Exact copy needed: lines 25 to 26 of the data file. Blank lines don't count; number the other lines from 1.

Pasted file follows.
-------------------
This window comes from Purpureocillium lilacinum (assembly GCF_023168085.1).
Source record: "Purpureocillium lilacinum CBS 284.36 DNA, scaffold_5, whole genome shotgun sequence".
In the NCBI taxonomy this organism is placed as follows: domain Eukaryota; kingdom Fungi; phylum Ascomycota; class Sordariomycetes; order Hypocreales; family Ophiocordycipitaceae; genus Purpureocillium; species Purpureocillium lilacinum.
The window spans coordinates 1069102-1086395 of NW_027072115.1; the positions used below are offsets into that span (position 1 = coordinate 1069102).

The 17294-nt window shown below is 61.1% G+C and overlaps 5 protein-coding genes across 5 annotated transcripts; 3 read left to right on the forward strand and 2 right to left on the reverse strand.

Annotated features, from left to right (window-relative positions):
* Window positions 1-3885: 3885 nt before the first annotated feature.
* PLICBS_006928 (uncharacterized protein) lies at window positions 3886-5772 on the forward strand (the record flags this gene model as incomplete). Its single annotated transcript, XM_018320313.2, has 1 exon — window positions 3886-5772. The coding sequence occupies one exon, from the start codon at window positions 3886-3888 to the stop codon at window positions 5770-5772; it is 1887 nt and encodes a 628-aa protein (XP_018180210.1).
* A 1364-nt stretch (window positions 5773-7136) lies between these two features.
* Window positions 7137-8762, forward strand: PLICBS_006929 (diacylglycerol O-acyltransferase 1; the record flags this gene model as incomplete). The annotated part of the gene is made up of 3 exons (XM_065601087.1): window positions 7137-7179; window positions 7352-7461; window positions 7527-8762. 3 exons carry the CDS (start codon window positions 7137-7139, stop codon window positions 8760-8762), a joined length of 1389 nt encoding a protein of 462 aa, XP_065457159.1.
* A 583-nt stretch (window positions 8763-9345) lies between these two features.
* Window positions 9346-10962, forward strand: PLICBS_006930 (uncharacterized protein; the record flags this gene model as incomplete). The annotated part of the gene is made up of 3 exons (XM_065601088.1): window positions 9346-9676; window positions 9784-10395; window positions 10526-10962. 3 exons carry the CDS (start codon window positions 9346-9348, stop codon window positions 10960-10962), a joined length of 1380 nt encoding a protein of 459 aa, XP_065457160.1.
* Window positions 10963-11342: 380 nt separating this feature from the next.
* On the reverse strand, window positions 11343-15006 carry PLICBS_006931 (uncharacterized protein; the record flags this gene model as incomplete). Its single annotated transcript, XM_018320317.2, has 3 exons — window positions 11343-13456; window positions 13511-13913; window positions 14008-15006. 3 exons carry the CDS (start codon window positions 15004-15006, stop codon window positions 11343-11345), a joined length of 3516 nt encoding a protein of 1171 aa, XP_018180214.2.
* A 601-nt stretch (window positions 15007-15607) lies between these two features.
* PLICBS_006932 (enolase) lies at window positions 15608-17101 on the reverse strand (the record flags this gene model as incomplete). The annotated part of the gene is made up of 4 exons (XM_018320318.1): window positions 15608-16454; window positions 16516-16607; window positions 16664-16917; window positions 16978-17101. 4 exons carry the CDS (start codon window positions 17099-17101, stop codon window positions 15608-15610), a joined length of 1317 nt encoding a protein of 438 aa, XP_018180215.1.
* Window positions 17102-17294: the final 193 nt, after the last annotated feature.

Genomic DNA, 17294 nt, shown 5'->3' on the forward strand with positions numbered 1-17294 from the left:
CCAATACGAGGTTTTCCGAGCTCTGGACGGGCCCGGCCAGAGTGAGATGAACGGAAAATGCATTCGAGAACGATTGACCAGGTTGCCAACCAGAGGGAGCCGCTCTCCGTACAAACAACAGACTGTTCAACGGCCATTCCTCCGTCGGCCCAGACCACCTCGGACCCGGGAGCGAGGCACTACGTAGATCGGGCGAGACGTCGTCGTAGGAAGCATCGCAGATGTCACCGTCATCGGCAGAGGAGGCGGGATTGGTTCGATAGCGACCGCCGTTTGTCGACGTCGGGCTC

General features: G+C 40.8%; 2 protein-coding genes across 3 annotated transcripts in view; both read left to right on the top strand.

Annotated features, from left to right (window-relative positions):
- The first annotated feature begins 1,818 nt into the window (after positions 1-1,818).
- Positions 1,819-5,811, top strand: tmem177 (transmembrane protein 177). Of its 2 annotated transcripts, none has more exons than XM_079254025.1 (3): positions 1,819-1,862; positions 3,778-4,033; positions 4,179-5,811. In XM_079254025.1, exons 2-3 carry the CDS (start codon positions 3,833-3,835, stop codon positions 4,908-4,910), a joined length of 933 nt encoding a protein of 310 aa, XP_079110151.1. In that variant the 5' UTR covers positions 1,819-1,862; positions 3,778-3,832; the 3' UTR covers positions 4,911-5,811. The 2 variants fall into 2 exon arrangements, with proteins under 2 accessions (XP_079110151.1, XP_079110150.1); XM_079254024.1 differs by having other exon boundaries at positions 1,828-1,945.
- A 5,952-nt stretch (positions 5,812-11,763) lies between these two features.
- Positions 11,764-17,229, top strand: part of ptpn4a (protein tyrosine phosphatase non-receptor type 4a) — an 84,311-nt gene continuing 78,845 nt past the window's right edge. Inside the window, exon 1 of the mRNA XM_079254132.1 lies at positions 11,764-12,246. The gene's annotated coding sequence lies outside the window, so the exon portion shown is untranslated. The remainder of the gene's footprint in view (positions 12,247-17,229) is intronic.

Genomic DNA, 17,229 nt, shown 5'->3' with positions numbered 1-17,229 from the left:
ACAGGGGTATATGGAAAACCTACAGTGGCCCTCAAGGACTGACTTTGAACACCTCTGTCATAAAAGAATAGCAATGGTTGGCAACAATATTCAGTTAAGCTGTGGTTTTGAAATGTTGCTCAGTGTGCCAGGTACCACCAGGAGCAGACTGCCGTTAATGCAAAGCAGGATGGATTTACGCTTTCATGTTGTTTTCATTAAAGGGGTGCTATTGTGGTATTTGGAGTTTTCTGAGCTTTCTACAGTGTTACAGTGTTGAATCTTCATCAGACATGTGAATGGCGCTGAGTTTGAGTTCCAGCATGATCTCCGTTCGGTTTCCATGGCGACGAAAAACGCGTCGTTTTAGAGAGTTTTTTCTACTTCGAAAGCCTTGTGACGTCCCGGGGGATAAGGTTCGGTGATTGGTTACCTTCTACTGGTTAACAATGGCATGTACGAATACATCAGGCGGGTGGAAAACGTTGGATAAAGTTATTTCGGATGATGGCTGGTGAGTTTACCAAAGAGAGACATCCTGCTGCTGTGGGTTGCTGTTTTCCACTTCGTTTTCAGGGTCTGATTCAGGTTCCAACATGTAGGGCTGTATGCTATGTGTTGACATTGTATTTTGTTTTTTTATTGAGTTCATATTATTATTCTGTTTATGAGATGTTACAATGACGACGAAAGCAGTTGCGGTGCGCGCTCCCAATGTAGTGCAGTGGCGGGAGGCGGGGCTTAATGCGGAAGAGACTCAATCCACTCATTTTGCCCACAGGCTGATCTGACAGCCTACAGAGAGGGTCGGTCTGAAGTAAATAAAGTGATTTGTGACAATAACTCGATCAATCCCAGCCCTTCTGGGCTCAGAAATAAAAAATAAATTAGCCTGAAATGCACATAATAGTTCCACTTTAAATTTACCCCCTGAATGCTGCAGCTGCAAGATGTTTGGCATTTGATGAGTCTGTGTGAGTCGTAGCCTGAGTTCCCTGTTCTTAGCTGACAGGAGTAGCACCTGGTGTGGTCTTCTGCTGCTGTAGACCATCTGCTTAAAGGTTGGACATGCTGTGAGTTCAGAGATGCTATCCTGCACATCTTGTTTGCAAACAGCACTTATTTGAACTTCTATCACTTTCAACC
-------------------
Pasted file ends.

- Positions 11,764-17,229, top strand: part of ptpn4a (protein tyrosine phosphatase non-receptor type 4a) — an 84,311-nt gene continuing 78,845 nt past the window's right edge. Inside the window, exon 1 of the mRNA XM_079254132.1 lies at positions 11,764-12,246. The gene's annotated coding sequence lies outside the window, so the exon portion shown is untranslated. The remainder of the gene's footprint in view (positions 12,247-17,229) is intronic.

Genomic DNA, 17,229 nt, shown 5'->3' with positions numbered 1-17,229 from the left: